UpStream Art timely topic as area waters rise

by  () 82 views 

FAYETTEVILLE — This week’s excessive rains have caused many of the area’s municipal storm drains to overflow into parking lots, streets, lawns and the like.

What those drains take back with them when the waters recede is enough to make your toenails curl —  grease, oil, pet waste, antifreeze, fertilizer — all of which ultimately winds up in our streams, lakes and rivers.

Mother Nature’s current wrath notwithstanding, it’s a point organizers are hoping to drive home with the UpStream Art project.

Modeled from an effort like it in Springfield, Mo., UpStream Art is using art to draw attention to the function and importance of municipal storm drains. From April 10-30, selected artists will be painting 16 visibly prominent drains in Fayetteville, Springdale, Rogers and Bentonville. A list of the drains — four in each city — can be found here.

The project was initiated by the University of Arkansas Division of Agriculture Cooperative Extension Service, whose job, among many others, is to educate the public about storm water.

“We truly believe that if we educate folks, they’ll voluntarily change their behavior,” said Jane Maginot, a storm water educator with the extension service.

The original intent was reveal the painted drains in August, but officials have moved the deadline to the first of May so the artwork could be part of the Walton Arts Center’s Artosphere 2012 — a two-month celebration of music, visual art, theater, lectures, film and dance — that begins May 3.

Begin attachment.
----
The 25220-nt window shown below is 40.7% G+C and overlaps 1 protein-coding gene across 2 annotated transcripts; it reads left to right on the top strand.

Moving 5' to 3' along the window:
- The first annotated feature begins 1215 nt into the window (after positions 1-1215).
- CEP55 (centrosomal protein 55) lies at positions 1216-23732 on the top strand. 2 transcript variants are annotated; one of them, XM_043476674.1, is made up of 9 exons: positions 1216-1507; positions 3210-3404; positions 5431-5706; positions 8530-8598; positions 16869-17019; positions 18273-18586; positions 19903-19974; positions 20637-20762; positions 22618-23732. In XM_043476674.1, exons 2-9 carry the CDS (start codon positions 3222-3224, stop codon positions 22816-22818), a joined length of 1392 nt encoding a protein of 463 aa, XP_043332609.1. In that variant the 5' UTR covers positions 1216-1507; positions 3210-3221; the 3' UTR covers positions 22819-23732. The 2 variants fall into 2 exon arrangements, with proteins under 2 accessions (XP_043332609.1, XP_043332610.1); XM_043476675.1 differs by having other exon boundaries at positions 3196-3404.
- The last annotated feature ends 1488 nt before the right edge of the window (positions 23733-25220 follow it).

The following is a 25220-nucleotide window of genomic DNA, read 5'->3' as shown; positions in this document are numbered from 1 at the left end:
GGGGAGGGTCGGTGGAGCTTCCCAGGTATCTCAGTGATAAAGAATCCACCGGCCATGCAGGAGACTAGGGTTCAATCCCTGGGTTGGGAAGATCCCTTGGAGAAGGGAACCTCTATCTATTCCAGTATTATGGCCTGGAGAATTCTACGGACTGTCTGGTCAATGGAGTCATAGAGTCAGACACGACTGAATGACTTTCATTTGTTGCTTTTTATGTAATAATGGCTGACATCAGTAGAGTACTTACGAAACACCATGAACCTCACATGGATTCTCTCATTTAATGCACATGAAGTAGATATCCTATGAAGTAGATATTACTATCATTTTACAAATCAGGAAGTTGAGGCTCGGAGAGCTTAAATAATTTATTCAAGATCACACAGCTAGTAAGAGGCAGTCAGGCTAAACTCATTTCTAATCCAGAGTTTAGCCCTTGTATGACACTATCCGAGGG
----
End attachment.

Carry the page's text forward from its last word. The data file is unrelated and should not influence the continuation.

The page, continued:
A call for participating artists was put out in February with entries taken through March 19. Selections will be judged Monday (March 26), and the chosen artists will be contacted April 9.

Few would think of a painted storm drain as a game-changer in the career of an artist, but it’s at least a way to get artwork out there, particularly in a high-traffic area.

“It’s really beneficial for students because they’re able to get a juried art piece on their resume,” Maginot said.

The painted drains will be professionally photographed and the photos mounted for receptions and gallery tours across the area.

Artists must keep their designs within the structure of the drain— the 4-foot by 6-foot drain box, the manhole cover and the street-level “throat” that takes the water down the drain, Maginot said.

Each site will be power-washed before artists begin. It will be up to them to put down a layer of clear weatherproof sealer before and after they complete their artwork. The sealer and acrylic paints will be provided — and hopefully donated, Maginot added.

While artists in Springfield were given the choice of painting anything they wanted on that city’s drains, UpStream organizers are asking artists to stick to the conservation theme.

The artwork should last at least three years. As soon as the paint starts to deteriorate, each city will be responsible for removing the paint completely, before it goes down the drain. Another round of drains will be selected and painted again next year, so that the project is ongoing. The only cost to the cities is the maintenance.

Maginot is environmentally conscious by nature, so to speak. She and her husband, James, met while working in the Peace Corps in Tanzania and now live and work a small organic farm in Winslow. Together they grow vegetables in a solar-heated greenhouse and raise beef and milk cows, goats and free-range chickens.